By his biographer’s account, Clapper’s inauguration involved a ceremonial shower of snow and ice-shavings in the Boston Garden dressing room.
As far as the Bruins are concerned, Ross’ one-off policy ended the following year, with Clapper re-upping and continuing on as captain for five further seasons, through 1937-38.
As with Bobby Bauer, that’s where their history is wonky.
The policy didn’t expire: in early November of 1933, in Quebec City, where the Bruins convened their training camp, 27-year-old Marty Barry was anointed captain.
He was expected, I suppose, to lead by example — nobody could have been expecting him to rule by oratory. The Globe sketched the scene as his captaincy was announced. “Barry, who never utters a word in the dressing room, as usual had nothing to say, but his playmates insisted, so Marty stood up and made the longest speech of his career. ‘Thanks fellows,’ then he sat down.”
Barry was the first of four captains from the 1930s who are now forgotten by the Bruins. Nels Stewart, 31, came next, a 32-year-old Eddie Shore after him, Hall-of-Famers both. Next was Red Beattie, who was 30.
The announcements of these appointments are all there in 90-year-old print, not just in the Boston papers, but across North America as, year by year, the merits of Boston’s new captains were duly discussed.
In 1934, the Globe noted that Bruins’ goaltender Tiny Thompson had been in the running alongside Stewart, but that coach Frank Patrick “felt a goalie-captain tends to slow up the game in case of disputes on the ice. In 1935, extolling Shore, the Globe reminded readers that Boston captains were appointed (by Ross) rather than elected, and that their term lasted just a year.
That policy was in fact finally coming to its end. Cooney Weiland, 34, was the new captain in 1937 and kept the job for a second year, during which he also served as Art Ross’ assistant coach, and so might deserve a double measure of credit for the fact that Boston claimed the Stanley Cup in the spring of 1939. (Not to rain on that parade, but I have to report that the Bruins have their dates wrong on Weiland, crediting him with just a single year as captain instead of his two.)
Weiland’s 1939 retirement opened the door for a return to the captaincy by Dit Clapper, now 32, starting into his 13th season as a Bruin. He lasted five seasons this time around, raising a Stanley Cup in 1941.
And the Bruins … well, the Bruins have him staying on through to 1946-47, after which (they assert) John — a.k.a. Jack — Crawford stepped up.
It was the fall of 1944 that Clapper handed over the captaincy to concentrate on his duties as Boston’s playing coach. Yet another long-unacknowledged name took his place: 32-year-old Bill Cowley.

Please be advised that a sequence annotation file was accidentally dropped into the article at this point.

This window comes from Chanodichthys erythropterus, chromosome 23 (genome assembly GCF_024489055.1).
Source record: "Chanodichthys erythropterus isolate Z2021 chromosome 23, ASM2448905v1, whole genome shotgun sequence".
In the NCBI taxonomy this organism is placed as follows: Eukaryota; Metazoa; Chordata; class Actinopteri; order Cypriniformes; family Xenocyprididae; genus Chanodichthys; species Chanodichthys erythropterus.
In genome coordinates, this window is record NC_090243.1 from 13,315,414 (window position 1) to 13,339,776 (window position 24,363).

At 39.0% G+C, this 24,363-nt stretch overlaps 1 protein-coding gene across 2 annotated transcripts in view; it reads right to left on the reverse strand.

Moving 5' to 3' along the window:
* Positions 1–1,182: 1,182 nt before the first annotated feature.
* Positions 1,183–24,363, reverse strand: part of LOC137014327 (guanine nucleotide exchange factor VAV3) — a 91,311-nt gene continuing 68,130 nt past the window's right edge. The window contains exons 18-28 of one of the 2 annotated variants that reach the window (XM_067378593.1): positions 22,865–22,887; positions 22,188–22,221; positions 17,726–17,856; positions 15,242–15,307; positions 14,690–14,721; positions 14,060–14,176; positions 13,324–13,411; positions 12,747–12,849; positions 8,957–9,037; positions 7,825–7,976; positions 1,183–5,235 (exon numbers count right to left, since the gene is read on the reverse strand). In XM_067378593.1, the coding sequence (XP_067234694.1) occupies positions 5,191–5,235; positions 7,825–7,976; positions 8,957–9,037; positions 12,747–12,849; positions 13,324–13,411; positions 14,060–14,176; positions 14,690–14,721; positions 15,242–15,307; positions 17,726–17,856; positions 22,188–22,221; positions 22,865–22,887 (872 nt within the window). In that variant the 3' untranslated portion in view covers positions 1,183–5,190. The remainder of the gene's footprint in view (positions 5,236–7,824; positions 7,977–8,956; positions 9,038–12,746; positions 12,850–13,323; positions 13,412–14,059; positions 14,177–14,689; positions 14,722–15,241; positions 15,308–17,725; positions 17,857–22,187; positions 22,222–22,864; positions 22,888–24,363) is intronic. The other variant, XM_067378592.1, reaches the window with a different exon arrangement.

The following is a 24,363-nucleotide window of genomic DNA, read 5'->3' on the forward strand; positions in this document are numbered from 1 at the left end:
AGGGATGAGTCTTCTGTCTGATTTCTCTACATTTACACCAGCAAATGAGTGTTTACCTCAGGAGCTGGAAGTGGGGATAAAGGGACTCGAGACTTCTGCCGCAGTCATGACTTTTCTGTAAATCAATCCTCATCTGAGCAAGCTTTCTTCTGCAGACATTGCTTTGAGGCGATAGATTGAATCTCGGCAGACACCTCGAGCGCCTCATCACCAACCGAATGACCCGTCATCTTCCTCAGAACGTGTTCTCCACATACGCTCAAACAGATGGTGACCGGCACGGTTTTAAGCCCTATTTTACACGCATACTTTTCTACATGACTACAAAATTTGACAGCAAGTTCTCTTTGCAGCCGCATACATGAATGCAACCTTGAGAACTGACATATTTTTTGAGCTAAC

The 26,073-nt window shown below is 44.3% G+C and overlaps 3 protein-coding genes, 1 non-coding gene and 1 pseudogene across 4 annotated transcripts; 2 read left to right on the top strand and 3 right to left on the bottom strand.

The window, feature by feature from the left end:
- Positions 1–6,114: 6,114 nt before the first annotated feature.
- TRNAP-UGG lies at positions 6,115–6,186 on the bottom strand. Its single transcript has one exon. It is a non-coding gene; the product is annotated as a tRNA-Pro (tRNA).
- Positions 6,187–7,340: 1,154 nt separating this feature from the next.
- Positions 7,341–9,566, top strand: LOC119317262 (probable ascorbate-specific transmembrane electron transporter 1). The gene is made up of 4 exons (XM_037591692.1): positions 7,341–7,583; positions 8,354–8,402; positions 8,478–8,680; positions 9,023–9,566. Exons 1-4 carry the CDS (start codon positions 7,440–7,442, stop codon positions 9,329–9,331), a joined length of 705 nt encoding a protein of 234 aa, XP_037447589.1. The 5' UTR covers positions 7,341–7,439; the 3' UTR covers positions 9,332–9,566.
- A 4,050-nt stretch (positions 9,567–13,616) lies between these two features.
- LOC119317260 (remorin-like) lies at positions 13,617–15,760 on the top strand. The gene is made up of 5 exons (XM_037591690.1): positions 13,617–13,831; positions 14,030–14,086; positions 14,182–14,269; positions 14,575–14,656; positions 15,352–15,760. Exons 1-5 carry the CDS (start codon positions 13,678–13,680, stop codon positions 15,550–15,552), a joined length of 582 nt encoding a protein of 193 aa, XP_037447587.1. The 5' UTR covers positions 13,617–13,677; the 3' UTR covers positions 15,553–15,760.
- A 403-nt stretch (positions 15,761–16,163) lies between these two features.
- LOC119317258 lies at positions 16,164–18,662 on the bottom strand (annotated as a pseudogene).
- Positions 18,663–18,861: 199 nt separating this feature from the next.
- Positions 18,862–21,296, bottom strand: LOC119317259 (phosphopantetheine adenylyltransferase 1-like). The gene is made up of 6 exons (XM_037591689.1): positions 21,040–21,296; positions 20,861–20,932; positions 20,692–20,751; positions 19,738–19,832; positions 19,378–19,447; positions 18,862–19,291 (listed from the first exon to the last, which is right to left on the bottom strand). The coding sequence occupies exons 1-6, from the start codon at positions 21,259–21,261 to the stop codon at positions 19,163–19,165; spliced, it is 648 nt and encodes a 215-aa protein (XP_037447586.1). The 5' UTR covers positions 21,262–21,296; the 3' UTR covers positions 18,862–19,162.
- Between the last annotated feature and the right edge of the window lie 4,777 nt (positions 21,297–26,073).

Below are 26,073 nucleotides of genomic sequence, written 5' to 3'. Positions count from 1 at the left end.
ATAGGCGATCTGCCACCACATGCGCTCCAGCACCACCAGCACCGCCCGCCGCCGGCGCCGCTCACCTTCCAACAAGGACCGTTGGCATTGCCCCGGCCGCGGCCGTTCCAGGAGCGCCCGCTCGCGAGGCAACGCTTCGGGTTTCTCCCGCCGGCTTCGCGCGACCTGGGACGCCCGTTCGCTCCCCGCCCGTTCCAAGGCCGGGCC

It was after Cowley that Crawford got his turn as captain, and while the Bruins give him credit for four years’ service in the role, he actually only lasted one. Bobby Bauer was next, as mentioned, followed by his (forgetful) friend and linemate Milt Schmidt.
There are other kinks in the Bruins’ list as you go on, mostly to do with dates, nothing on the scale of the gaps that mar the ’30s and ’40s. A corrected list of the entire span of those first decades and the captains who (actually) reigned is here for your consideration, in case you’re interested. Eventually I’ll add in the later decades and highlight some of the confusions and anomalies therein.
For now, let’s just preview a single, significant one of those.
If you study the Bruins’ master list, you’ll see that they declare “No Captain” for the years 1967-68 through 1972-73. Johnny Bucyk’s name appears on either side of this chasm in the captaincy, before (1966-67) and after (1973-74 to 1976-77).
It’s complicated and (in this later case) open to some interpreting. I’ll spare you most of that here, focussing (for now) on the first of those No-Captain years, 1967-68, if only because I have a fairly explicit explanation at hand of what went on that year.
Again we go to the Boston Globe, for whom reporter Kevin Walsh was on the Bruins beat as a new NHL season, the first of the expansion era, approached in October of 1967. Here’s Walsh’s lede from a piece headlined “Three Captains Leading Bruins:”
The big ‘C’ Johnny Bucyk wore on his uniform a year ago that designated him as team captain of the Bruins has been retired. He now wears an ‘A’.